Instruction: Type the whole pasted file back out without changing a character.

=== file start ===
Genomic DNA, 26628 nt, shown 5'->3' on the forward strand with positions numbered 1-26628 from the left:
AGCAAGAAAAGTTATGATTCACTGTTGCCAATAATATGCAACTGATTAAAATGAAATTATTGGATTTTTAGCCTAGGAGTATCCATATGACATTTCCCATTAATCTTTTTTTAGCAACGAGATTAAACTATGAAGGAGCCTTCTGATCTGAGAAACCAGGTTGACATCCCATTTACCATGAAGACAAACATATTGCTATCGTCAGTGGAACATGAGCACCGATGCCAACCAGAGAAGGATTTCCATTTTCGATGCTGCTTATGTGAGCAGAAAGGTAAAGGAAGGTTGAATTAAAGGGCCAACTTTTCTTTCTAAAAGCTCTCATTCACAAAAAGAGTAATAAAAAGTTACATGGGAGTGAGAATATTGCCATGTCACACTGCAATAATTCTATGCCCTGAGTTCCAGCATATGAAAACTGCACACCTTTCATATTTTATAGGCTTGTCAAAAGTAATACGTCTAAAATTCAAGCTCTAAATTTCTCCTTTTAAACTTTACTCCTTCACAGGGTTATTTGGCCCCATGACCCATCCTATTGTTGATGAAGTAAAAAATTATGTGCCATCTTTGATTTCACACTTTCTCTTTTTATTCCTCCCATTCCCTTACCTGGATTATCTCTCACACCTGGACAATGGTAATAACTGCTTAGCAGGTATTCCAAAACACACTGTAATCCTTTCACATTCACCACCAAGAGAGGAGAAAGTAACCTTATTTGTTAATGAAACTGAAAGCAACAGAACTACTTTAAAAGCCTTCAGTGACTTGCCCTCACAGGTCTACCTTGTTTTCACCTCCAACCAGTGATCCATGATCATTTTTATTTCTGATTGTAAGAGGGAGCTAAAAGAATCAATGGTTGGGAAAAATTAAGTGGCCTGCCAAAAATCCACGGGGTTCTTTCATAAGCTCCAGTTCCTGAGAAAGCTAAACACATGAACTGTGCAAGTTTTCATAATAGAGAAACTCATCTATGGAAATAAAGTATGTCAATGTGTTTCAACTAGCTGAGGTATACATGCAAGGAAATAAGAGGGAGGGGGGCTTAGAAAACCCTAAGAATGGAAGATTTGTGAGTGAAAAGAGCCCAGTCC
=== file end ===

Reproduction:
Genomic DNA, 26628 nt, shown 5'->3' on the forward strand with positions numbered 1-26628 from the left:
AGCAAGAAAAGTTATGATTCACTGTTGCCAATAATATGCAACTGATTAAAATGAAATTATTGGATTTTTAGCCTAGGAGTATCCATATGACATTTCCCATTAATCTTTTTTTAGCAACGAGATTAAACTATGAAGGAGCCTTCTGATCTGAGAAACCAGGTTGACATCCCATTTACCATGAAGACAAACATATTGCTATCGTCAGTGGAACATGAGCACCGATGCCAACCAGAGAAGGATTTCCATTTTCGATGCTGCTTATGTGAGCAGAAAGGTAAAGGAAGGTTGAATTAAAGGGCCAACTTTTCTTTCTAAAAGCTCTCATTCACAAAAAGAGTAATAAAAAGTTACATGGGAGTGAGAATATTGCCATGTCACACTGCAATAATTCTATGCCCTGAGTTCCAGCATATGAAAACTGCACACCTTTCATATTTTATAGGCTTGTCAAAAGTAATACGTCTAAAATTCAAGCTCTAAATTTCTCCTTTTAAACTTTACTCCTTCACAGGGTTATTTGGCCCCATGACCCATCCTATTGTTGATGAAGTAAAAAATTATGTGCCATCTTTGATTTCACACTTTCTCTTTTTATTCCTCCCATTCCCTTACCTGGATTATCTCTCACACCTGGACAATGGTAATAACTGCTTAGCAGGTATTCCAAAACACACTGTAATCCTTTCACATTCACCACCAAGAGAGGAGAAAGTAACCTTATTTGTTAATGAAACTGAAAGCAACAGAACTACTTTAAAAGCCTTCAGTGACTTGCCCTCACAGGTCTACCTTGTTTTCACCTCCAACCAGTGATCCATGATCATTTTTATTTCTGATTGTAAGAGGGAGCTAAAAGAATCAATGGTTGGGAAAAATTAAGTGGCCTGCCAAAAATCCACGGGGTTCTTTCATAAGCTCCAGTTCCTGAGAAAGCTAAACACATGAACTGTGCAAGTTTTCATAATAGAGAAACTCATCTATGGAAATAAAGTATGTCAATGTGTTTCAACTAGCTGAGGTATACATGCAAGGAAATAAGAGGGAGGGGGGCTTAGAAAACCCTAAGAATGGAAGATTTGTGAGTGAAAAGAGCCCAGTCC